Flavorings-Related Lung Disease: Engineering Controls

Green coffee beans in a burlap bag


Freshly roasted coffee beans in a large storage container.

Coffee Processing Facilities

Workplace Interventions

Engineering Controls

Engineering controls can reduce employees’ exposures by removing the hazard from the process or by placing a barrier between the hazard and the employee. Engineering controls protect employees effectively without placing primary responsibility of implementation on the employee. Examples of engineering controls are the following:

  1. Using local exhaust ventilation where diacetyl and 2,3-pentanedione are produced and/or released such as roasters, grinders, hoppers or storage bins of off-gassing roasted coffee, packaging areas, flavoring, and quality control areas.
  2. Assessing the general ventilation system in coffee processing facilities to determine if more outdoor air needs to be introduced to the facility. Increasing air changes reduces contaminant concentrations by dilution and exhausting generated contaminants. The amount of air that needs to be introduced may change based on the season. For example, a facility that has open bay doors in the production areas during the warm months will require less introduction of outdoor air than when the bay doors are closed during the winter months.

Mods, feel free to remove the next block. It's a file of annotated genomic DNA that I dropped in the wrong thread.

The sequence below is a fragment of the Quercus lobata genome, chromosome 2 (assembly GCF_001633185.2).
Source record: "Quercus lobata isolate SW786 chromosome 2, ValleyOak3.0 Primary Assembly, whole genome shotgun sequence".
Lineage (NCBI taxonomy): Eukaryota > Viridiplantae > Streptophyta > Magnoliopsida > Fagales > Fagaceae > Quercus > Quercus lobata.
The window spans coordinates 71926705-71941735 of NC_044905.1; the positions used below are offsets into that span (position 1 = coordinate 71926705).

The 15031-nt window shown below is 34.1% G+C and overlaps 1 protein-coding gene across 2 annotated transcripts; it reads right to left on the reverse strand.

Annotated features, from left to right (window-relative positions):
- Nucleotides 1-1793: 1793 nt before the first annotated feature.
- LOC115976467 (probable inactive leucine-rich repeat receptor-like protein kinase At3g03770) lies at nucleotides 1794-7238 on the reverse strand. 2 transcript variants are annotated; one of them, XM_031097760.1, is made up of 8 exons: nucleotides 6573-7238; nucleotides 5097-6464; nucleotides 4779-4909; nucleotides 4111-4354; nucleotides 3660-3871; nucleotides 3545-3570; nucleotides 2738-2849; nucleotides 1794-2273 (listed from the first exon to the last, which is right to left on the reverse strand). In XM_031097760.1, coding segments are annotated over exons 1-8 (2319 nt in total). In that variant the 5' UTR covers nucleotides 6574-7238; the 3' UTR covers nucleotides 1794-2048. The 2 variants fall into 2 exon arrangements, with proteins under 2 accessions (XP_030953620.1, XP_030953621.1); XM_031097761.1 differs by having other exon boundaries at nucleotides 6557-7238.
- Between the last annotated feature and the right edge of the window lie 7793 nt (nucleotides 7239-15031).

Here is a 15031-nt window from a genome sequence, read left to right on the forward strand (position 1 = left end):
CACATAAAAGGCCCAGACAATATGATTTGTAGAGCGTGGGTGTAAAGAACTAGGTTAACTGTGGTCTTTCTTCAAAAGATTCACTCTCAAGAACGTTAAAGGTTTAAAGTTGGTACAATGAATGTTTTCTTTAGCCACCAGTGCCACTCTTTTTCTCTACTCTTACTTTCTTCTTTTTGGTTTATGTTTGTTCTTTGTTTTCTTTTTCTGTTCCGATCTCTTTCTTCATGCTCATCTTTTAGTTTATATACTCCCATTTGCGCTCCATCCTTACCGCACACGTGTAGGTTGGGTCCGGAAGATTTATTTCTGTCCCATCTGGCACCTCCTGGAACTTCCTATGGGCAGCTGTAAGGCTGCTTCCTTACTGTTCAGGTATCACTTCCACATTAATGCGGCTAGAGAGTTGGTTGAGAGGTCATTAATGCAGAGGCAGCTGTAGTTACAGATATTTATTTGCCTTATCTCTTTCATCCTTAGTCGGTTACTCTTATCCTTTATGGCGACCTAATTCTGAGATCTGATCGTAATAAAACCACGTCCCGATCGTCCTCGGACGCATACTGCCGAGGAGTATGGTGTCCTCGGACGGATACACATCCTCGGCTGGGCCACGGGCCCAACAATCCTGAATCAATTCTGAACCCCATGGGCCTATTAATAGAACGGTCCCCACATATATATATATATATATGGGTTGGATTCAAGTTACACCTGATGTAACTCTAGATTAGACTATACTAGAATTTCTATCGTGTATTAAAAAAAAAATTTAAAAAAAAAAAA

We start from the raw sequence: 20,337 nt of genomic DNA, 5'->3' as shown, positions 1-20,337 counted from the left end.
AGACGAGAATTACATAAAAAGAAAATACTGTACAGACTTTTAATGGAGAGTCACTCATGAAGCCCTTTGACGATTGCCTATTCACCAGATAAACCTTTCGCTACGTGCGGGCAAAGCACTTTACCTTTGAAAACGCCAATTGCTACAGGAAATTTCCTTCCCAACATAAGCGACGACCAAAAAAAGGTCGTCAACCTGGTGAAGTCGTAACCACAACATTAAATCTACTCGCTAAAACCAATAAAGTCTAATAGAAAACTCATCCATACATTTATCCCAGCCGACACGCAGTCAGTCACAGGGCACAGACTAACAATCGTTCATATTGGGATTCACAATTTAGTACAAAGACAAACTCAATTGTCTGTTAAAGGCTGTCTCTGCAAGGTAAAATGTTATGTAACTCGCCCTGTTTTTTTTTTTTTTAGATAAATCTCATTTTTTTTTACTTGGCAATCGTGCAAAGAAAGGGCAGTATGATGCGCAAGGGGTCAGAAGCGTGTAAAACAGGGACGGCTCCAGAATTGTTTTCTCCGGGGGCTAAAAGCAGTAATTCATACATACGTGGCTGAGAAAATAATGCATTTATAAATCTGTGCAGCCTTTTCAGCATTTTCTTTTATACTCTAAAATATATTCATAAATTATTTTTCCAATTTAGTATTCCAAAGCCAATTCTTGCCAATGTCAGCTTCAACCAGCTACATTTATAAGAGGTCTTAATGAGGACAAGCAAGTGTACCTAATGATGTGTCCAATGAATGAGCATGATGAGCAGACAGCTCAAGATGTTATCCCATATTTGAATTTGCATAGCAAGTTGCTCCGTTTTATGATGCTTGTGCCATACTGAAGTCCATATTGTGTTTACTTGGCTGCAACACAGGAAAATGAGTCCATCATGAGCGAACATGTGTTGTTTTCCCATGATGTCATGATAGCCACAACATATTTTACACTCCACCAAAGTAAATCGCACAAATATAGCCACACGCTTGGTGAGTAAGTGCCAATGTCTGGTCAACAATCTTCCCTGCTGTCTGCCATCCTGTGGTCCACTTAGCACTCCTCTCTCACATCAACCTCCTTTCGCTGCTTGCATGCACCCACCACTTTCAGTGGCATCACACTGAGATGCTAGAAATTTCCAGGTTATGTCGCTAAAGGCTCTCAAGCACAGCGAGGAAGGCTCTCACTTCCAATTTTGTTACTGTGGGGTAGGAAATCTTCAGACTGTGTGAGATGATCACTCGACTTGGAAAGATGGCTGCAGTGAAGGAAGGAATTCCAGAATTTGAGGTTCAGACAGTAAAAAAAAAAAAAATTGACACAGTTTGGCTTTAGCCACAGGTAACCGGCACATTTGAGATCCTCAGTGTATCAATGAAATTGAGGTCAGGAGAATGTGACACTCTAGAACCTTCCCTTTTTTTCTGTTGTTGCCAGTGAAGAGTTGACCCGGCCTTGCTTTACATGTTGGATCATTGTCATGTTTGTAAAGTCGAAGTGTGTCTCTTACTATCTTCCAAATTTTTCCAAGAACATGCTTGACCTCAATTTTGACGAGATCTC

3. Ventilation systems in production areas with potential sources of alpha-diketones (e.g., roasting, grinding, flavoring, off-gassing, packaging, and quality control areas) should be under negative pressure relative to the rest of the facility. Also, air from these areas should be exhausted directly to the outdoors.
  4. Wherever possible, use a closed process to transfer roasted beans and/or flavorings. Closed transfer processes are the best method to reduce worker exposures to alpha-diketones.
  5. If small-scale weighing and handling of roasted coffee or flavorings occur, performing these tasks on benchtop workstations with slotted backdraft ventilation for the bench areas and the weighing areas.
  6. Ventilation changes should be made in consultation with a qualified ventilation engineer to ensure proper air flow patterns and system balancing.
Page last reviewed: January 27, 2016